It's a good time to be a "Star Wars" fan. Disney has acquired LucasFilm and the rights to the billion-dollar space franchise, promising a new film in 2015. And Rovio has released another "Angry Birds" series, this one featuring familiar characters and locations from the "Star Wars" universe.
"Star Wars" has a rich history in the world of video games, with plenty of highs (the "X-Wing" and "TIE Fighter" games for PC) and lows (the dumbed-down "Masters of Teras Kasi" on PS One). But overall, a lot of these titles captured the sense of imagination that George Lucas put into his films. Following are the five best, plus some notable honorable mentions.
Sadly, not all are still in production, but you can often buy used copies. We recommend trying eBay and Gooddealgames.com.
JVC's first "Star Wars" game for the Nintendo Entertainment System was a side-scrolling platforming adventure featuring various characters from the original film. Its superb graphics and music emulated the source material perfectly, with plenty of challenging shooting and jumping action for all kinds of players. It also included some great 3D sequences, including riding around in a landspeeder. The series continued through two additional sequels, "Super Empire Strikes Back" and "Super Return of the Jedi," creating a worthwhile trilogy that no fan should be without.
Though it's based only on one sequence from the original film — the assault on the Death Star — "Star Wars" is a magnificent arcade experience, with plenty of TIE Fighters, cannons and fireballs to shoot, and authentic sound effects taken straight from the film (including the helpful words of Obi-Wan Kenobi). You can find it in most bar-based arcades nowadays. Look for the bigger sit-down version. It's well worth the extra quarter.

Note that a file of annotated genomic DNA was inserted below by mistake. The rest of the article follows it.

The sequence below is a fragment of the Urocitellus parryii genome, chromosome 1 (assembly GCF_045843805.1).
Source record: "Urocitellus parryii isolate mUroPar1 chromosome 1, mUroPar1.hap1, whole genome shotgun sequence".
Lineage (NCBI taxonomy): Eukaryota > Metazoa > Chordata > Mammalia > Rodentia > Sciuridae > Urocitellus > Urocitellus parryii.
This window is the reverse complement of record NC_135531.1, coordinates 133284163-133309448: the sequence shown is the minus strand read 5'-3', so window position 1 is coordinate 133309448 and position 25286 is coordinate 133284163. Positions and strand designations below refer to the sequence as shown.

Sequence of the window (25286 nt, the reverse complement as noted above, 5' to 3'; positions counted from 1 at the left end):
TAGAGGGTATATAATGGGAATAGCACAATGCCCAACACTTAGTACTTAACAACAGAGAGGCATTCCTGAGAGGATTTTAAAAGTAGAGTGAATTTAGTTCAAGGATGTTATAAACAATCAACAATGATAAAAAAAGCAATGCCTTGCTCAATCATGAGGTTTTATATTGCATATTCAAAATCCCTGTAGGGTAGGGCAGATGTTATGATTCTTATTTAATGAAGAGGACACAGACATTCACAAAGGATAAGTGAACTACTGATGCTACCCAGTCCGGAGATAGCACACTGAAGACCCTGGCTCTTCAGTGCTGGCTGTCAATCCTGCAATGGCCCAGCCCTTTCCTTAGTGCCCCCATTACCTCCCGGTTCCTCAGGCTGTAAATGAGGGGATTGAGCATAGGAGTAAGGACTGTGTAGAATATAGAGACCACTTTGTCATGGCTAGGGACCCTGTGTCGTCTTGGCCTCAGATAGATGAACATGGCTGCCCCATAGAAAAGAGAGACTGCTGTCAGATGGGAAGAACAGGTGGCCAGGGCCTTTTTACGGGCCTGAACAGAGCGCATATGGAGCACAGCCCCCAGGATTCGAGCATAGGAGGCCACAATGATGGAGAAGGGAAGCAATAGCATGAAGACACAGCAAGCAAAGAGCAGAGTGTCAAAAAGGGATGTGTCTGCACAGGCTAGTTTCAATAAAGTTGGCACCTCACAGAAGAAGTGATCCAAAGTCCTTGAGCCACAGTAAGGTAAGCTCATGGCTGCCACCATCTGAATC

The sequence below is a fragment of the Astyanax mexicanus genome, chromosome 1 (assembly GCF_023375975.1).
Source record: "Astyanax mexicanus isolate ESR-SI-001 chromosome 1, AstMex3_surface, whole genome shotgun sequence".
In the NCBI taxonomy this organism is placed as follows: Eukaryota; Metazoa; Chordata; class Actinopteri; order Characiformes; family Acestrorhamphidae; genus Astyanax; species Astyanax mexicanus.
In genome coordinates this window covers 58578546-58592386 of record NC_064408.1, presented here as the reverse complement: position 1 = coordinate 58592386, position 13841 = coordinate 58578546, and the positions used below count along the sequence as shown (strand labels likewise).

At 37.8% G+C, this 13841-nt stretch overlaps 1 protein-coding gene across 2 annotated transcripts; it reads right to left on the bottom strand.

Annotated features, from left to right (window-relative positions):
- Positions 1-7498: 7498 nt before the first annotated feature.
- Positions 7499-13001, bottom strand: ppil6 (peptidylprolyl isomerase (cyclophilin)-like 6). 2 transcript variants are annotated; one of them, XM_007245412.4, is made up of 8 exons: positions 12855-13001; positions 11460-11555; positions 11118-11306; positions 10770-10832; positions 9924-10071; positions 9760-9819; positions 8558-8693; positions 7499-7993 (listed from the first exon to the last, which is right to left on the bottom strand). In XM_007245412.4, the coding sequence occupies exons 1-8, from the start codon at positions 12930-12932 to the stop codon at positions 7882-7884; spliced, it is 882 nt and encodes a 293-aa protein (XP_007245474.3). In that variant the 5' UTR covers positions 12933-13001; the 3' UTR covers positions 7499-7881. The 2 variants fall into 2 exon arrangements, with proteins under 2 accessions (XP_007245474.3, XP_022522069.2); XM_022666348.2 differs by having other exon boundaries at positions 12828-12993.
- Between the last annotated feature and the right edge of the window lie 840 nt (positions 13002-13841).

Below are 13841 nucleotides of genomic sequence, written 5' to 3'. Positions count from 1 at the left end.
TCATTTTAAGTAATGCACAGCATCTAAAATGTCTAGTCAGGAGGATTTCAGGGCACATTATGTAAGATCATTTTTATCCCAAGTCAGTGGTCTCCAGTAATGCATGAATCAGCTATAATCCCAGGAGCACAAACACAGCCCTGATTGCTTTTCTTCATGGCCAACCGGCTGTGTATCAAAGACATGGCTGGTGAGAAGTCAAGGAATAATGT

Out of all the Lego-licensed games, "Lego Star Wars: The Complete Saga" remains one of the best. Covering the first six films in their entirety, "Saga" features plenty of humorous moments for all ages to enjoy, as well as solving puzzles and destroying enemies with blasters and lightsabers. What's more, when you defeat them, they collapse to pieces, just as Lego figurines would. This one's still a lot of fun — and easy on the wallet at only $20.
In 2001, Nintendo released the GameCube to a feverishly awaiting public, and with it, offered a number of superb games. Among them was the long-awaited sequel to its Nintendo 64 hit, "Rogue Squadron," which puts players into an X-Wing fighter, amongst other vehicles, as they vaporize TIE Fighters (among other enemies) and complete flying challenges. The graphics pushed beyond the original in a number of ways (the attack on the Death Star was much more mesmerizing this time around), and the final missions of the game required players to really step up. At about $45, it's worth checking out if you still own a GameCube, and also plays just fine on original models of the Nintendo Wii, which are backward compatible.
Before the "Mass Effect" trilogy, the team at BioWare became widely known for creating the best experience in the "Star Wars" universe. "Knights of the Old Republic" puts you in the shoes of a Jedi warrior and then lets you create your own destiny, either choosing to be good or evil as you interact with other characters, engage in battles against enemies big and small, and work with fellow players through an online connection. The team has since gone on to create "The Old Republic," a highly popular free-to-play PC game, but nothing beats the sheer feeling of joy that came from "Knights." It's no longer in production, but you can often find used copies — though they can be pricey.
Out of all the classic PC titles, "X-Wing vs. TIE Fighter" (about $20 for PC) is a must if you're into space combat. If you prefer to be an all-powerful Jedi, "Star Wars: The Force Unleashed II" (shown above) is a good guilty pleasure, and available for around $20 on Xbox 360 and PlayStation 3. Last but definitely not least, "Star Wars: Battlefront II" for Xbox and PlayStation 2 was one of the best multiplayer romps out there — until the servers were shut down. Still, it's good for single-player sessions if you can find a used copy.